Reading Counts and Lexile.

Reading Counts is a reading motivation program created by Scholastic, one of the leading textbook publishers in the United States. Through this program, students choose and read approved books and then take a computer-based comprehension test on the book. This test is used to determine if they understood and retained information about the book. If the student passes the test, then s/he earns the number of points that are associated with the book.

Each book in the BCA library that is part of the program is labeled with the book’s Lexile level, and number of points the student will earn by reading and passing the quiz for the book. The labels are color coded so that the students can easily identify the books on the program. Each student’s Lexile level is determined by the Scholastic Reading Inventory (SRI) test administered at the beginning of each school year.

The Reading Counts program calculates each student’s quiz results and keeps track of their ongoing progress. Each grade is assigned a Reading Counts goal for the school year. Students who reach or exceed their grade level goal earn a Reading Counts ribbon or trophy for their accomplishment. As an added incentive, students may also redeem their earned points in the library store throughout the school year.

The Lexile Framework

The Lexile Framework is a measuring system that is used to determine the reading demand of the text in terms of the semantic difficulty (vocabulary) and syntactic complexity (sentence length). All of the books we have on the Reading Counts program are assigned a Lexile Level.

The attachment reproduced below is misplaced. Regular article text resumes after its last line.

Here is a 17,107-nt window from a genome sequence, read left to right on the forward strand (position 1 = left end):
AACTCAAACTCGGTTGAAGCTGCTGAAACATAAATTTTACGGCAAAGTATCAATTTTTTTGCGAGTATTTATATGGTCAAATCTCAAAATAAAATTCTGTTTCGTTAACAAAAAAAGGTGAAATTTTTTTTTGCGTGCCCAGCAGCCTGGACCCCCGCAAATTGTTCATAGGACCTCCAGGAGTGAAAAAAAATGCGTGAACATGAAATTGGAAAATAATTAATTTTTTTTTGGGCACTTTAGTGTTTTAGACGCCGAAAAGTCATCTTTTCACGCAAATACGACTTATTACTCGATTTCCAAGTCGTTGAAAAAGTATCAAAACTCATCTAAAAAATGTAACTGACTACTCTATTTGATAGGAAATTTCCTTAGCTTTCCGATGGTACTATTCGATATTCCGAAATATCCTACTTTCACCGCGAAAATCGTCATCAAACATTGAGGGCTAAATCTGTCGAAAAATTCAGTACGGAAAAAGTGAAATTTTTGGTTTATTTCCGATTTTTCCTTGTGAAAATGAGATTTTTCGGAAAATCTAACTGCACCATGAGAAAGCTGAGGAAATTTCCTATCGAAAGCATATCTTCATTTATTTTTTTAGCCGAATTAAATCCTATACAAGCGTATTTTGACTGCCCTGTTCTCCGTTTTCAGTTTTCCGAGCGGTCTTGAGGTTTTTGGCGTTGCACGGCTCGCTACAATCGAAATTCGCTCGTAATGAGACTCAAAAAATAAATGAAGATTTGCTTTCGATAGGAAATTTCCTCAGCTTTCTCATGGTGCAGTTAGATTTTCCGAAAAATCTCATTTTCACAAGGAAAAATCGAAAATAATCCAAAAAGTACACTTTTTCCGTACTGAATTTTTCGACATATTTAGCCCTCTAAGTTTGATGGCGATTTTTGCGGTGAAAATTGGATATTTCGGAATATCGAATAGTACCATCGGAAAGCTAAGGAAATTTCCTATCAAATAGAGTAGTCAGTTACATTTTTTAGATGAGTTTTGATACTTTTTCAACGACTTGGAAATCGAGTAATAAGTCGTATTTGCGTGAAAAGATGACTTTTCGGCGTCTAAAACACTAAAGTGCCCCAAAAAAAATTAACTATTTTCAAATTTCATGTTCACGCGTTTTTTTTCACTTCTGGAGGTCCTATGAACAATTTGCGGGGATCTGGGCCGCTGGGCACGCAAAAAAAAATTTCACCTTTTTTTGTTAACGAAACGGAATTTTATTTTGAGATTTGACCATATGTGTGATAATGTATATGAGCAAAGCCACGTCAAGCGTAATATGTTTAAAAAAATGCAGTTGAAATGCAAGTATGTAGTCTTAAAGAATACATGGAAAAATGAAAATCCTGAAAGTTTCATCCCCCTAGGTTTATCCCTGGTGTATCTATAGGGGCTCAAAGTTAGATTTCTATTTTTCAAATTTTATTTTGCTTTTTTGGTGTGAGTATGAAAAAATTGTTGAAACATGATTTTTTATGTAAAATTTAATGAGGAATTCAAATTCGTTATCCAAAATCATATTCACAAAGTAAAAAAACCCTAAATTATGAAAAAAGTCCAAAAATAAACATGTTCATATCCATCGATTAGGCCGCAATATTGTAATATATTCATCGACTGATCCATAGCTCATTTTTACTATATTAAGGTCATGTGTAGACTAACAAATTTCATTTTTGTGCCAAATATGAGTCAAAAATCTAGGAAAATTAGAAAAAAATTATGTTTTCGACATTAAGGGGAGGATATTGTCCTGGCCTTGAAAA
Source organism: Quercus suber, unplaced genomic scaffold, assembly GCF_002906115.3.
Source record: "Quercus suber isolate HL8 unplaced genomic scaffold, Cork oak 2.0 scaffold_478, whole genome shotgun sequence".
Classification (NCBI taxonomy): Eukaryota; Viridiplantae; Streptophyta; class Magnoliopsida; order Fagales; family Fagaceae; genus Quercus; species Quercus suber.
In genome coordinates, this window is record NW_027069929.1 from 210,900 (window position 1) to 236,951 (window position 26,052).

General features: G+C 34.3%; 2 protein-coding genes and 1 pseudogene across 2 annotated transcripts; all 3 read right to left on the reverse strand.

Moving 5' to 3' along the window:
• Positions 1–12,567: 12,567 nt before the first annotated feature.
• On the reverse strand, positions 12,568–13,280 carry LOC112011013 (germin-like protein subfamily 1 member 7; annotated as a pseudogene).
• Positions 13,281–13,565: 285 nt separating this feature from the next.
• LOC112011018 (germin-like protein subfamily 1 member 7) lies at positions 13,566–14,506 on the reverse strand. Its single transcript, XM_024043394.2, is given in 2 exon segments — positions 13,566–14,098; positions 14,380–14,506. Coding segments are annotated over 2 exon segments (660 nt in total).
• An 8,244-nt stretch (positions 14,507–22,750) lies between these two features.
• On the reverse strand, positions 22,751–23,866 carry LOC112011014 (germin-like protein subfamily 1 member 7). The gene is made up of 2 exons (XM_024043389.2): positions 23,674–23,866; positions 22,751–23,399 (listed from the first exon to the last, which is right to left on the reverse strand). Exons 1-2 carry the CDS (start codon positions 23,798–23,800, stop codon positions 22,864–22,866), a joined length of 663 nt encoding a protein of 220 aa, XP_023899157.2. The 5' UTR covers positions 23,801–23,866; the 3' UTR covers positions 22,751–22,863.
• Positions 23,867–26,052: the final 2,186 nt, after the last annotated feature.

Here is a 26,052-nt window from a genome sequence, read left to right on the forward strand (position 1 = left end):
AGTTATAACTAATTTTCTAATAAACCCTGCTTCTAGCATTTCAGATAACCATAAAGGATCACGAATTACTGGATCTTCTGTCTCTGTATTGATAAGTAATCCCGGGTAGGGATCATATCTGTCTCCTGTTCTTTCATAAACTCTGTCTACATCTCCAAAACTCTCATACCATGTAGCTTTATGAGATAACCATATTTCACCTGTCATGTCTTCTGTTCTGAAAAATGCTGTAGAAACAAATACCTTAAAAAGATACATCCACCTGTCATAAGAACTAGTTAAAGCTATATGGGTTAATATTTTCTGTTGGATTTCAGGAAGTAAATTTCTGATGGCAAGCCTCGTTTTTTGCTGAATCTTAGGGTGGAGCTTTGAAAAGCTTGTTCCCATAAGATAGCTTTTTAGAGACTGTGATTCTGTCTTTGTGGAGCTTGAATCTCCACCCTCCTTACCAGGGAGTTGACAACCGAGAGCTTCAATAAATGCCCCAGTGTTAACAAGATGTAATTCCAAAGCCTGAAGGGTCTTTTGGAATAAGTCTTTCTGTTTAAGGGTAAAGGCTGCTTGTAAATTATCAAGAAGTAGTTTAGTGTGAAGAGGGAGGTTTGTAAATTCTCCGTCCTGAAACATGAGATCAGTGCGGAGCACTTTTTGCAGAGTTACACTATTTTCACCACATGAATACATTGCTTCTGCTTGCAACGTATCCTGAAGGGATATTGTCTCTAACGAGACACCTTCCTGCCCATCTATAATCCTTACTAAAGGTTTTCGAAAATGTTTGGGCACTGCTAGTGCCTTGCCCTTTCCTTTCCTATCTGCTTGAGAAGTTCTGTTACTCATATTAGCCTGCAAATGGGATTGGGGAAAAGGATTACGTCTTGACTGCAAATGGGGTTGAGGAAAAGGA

Instead of identifying a book as a first grade or second grade reading level (which is very subjective), we use this system to rate and rank our books. The Lexile scales ranges from 200 to 1700 Lexiles. It is possible to have a variation of up to 300 points in a particular grade level, and still be considered on grade level.

The students who have taken the SRI Reading test have been given a Lexile measure or number. The beginning number isn’t as important as watching to make sure the number improves over time. (Although this score can also be used to alert parents and teachers to those students who may be having difficulty with reading comprehension skills.)

Most First Graders will initially score a “BR”, instead of a number, which just means that they are Beginning Readers. They should read books up to about a 200 Lexile initially.

Students should choose books in a range of 100 points below, to 50 points above their number. There are also other considerations to take in account, such as the length of the book. The student may be able to read a harder (higher Lexile) book that is short, but may become too frustrated with a harder one that is very long.